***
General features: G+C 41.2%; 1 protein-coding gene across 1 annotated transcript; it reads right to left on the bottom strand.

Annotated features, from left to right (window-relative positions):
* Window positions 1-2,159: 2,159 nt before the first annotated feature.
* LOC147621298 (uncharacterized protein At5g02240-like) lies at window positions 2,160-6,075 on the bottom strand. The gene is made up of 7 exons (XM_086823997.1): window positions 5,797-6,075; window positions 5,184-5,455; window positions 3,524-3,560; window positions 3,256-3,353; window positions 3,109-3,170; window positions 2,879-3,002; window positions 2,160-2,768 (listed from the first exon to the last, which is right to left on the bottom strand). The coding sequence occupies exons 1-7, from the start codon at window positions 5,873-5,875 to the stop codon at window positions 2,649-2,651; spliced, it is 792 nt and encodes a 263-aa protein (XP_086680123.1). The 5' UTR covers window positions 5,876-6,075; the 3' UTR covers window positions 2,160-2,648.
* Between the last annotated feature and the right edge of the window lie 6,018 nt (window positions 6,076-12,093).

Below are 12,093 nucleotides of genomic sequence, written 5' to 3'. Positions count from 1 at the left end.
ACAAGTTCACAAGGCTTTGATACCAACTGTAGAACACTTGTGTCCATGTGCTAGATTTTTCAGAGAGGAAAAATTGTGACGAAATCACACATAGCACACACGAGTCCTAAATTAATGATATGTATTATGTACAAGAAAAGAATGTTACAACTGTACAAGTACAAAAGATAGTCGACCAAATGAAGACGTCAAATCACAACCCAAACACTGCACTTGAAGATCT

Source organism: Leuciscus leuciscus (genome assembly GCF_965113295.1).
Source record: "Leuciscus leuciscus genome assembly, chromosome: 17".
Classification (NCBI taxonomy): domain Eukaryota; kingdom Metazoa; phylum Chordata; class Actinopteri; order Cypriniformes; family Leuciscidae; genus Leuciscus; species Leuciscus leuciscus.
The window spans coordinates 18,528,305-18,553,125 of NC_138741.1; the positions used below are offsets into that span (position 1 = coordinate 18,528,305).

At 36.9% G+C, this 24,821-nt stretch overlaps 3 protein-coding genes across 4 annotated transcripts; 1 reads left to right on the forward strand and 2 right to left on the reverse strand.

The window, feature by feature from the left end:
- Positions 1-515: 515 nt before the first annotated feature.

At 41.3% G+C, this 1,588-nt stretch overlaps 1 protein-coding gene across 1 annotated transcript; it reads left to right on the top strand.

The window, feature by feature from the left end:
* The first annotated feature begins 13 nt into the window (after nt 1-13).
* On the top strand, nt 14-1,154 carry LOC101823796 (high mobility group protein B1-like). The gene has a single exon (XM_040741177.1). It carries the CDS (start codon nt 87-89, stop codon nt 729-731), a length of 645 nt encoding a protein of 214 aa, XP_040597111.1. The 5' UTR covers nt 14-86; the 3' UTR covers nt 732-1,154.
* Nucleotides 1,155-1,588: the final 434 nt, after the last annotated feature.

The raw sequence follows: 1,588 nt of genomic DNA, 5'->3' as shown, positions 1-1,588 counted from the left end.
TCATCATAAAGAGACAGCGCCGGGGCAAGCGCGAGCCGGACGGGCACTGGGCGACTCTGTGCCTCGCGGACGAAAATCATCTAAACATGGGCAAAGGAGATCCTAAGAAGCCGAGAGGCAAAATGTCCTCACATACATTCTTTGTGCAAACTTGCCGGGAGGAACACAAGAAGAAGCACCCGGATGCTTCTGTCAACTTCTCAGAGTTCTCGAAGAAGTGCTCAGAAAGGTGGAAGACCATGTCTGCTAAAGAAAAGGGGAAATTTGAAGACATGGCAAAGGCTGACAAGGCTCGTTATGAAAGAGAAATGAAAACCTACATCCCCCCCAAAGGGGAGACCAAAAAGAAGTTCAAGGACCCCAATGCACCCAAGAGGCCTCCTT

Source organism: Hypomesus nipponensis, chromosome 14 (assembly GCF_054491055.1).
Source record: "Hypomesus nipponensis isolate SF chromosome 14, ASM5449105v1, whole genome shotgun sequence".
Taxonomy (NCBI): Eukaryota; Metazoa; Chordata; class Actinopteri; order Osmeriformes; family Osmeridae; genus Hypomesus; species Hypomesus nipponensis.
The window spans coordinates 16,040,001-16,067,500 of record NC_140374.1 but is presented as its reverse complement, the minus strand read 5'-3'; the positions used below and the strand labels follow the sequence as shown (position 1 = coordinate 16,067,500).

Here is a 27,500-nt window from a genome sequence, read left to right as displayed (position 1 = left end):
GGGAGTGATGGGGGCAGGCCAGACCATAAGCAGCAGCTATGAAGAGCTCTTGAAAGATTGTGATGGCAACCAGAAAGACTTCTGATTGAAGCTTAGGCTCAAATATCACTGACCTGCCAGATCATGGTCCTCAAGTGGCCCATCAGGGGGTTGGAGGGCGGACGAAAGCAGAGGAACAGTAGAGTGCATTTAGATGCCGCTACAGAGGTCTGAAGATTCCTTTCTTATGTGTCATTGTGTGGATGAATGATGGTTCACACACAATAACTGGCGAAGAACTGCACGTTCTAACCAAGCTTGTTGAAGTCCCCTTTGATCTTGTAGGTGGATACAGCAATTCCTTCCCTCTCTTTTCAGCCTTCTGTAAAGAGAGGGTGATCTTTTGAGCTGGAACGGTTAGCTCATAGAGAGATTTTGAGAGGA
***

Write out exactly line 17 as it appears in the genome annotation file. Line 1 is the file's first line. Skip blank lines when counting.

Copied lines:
* The first annotated feature begins 13 nt into the window (after nt 1-13).